TREAT A NON-EXISTING CONDITION
IT MUST GET WORSE BEFORE IT GETS BETTER
IT’S DUE TO THE POISONS YOUR DOCTOR GAVE YOU
A CURE TAKES A LONG TIME
Now it is time to disclose three more.
Alternative therapies are hugely diverse, but they nevertheless have a few characteristics in common. One is that many of their practitioners try to persuade their patients that they are being poisoned. This sounds odd, however, it is true.
Most alternative therapists tell their patients sooner or later that they need to ‘detox’ and, as it happens, their type of treatment is ideally suited to achieve this aim. Detox is short for detoxification which, in real medicine, is the term used for weaning addicts off their drugs. In alternative medicine, it is used as a marketing slogan.
Yes, detox, as used in alternative medicine, is nothing but a marketing slogan. I have several reasons for this statement:
- The poisons in question are never accurately defined. Instead, we hear only vague terminologies such as metabolic waste products or environmental toxins. The reason for that lack of precision is simple: once the poison is named, we could be able to measure it and test the efficacy of the treatment in question in eliminating it from the body. But this is the last thing these ‘detoxers’ want because we would soon establish how bogus their claims are.
- None of the alternative therapies claimed to detox our body take any toxin from us; all they do take from us is our cash.
- Our body has powerful organs and mechanisms to detoxify (skin, lungs, kidneys, liver). These take care of all the toxins we undoubtedly are exposed to. If any of these organs fail, we do not need homeopathic globoli or detoxifying diets, or electric foot baths or any other charlatanry; in this case, we are more likely to need an A&E department’s intensive care.
My advice is, as soon as you hear the word ‘detox’ from a quack, ask for your money back and go home.
THE TEST OF TIME
Another thing that many alternative therapies have in common is their age. They have almost all been around for hundreds, if not thousands of years. To the enthusiasts of alternative medicine, this means that these interventions have ‘stood the test of time’; they argue that acupuncture, for instance, would not be around any more, if it were not effective. They tell their patients, write in books and argue in debates that the age of their therapy is like a badge of approval from millions of people before us, a badge that surely weighs more that modern scientific studies (which tend to cast doubt on the effectiveness of the treatments in question).
This line of thinking has always puzzled me. We are talking of TECHNOLOGIES, health technologies, in fact. Would we argue that a hot air balloon is an older technology that an aeroplane and therefore better suited for transporting people from A to B? The fact that acupuncture was developed thousands of years ago might just mean that it was invented by relatively ignorant people who understood too little about the human body to create a truly effective intervention. And the fact that blood-letting was used for centuries (and thus killed millions), might teach us a lesson about the true value of ‘the test of time’ in medicine.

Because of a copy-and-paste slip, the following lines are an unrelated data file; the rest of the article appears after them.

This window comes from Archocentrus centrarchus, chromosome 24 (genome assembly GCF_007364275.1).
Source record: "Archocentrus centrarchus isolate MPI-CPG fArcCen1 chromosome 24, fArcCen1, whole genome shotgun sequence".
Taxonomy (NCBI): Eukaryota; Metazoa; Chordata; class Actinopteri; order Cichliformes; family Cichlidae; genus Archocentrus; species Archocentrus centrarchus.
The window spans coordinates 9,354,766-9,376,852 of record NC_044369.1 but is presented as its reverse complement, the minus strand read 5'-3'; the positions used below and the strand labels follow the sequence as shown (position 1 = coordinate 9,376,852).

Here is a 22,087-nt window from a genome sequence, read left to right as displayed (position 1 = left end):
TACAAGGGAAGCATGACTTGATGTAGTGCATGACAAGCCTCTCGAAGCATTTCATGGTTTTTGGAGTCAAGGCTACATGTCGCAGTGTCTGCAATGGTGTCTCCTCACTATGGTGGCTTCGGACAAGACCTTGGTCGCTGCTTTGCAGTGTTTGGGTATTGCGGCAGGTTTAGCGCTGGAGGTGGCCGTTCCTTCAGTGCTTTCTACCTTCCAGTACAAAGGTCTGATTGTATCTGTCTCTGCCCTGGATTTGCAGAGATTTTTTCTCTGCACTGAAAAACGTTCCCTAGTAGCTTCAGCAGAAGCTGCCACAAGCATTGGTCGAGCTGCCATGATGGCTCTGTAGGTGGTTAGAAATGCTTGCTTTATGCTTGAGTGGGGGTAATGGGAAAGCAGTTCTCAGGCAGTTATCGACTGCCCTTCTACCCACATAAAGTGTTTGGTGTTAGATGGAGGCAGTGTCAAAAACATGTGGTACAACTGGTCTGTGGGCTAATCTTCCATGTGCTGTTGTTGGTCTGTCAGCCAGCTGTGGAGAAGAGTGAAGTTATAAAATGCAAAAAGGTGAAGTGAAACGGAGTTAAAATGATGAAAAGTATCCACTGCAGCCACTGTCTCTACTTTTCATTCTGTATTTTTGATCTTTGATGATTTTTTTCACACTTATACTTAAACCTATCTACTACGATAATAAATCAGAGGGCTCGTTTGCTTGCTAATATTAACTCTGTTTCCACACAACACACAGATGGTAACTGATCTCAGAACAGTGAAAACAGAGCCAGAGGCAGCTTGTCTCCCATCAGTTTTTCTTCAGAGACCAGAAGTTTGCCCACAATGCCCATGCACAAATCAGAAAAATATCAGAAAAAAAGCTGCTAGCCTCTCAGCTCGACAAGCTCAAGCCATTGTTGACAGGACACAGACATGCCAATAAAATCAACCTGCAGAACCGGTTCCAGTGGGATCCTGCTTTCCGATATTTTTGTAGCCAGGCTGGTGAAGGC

My advice is to offer leeches, blood-letting and mercury cures to those who try to persuade you that the test of time has meaningful therapeutic implications.
TREATING THE ROOT CAUSE OF THE DISEASE
Alternative practitioners often claim that, in conventional medicine, doctors only treat the symptoms of their patients, whereas they treat the root causes of the illness. I have often wondered where this assumption and the fierce conviction with which it is so often expressed come from. I have to conclude that the explanations are quite simple.
- This notion is the mantra that is being taught over and over again during the practitioners’ training. It even constitutes a central message of most ‘textbooks’ for the aspiring alternative practitioner.
- More importantly in the context of this post, the notion is a clever sales-trick. It sounds profound and logical to many consumers who lean towards alternative medicine. Crucially, it kills two flies with one stroke: it denigrates conventional healthcare and, at the same time, elevates alternative medicine.
The idea that alternative practitioners treat the root causes is based on the practitioners’ understanding of aetiology. If a traditional acupuncturist, for instance, is convinced that all disease is the expression of an imbalance of life-forces, and that needling acupuncture points will re-balance these forces thus restoring health, he must automatically assume that he is treating the root causes of any condition. If a chiropractor believes that all diseases are due to ‘subluxations’ of the spine, it must seem logical to him that spinal ‘adjustment’ is synonymous with treating the root cause of whatever complaint his patient is suffering from.
These are concepts that are deeply engrained into the minds of alternative practitioners. And they have one embarrassing feature in common: they are false! Some practitioners surely must know that; yet I have so far not met one who therefore would have stopped using it. The reason must be that, as a trick of the trade to increase his cash flow, it is invaluable.
My advice is to use your abilities for critical thinking, explain to the practitioner who tells you that he is going to treat the root causes of your condition that he is a quack, and look for a proper physician.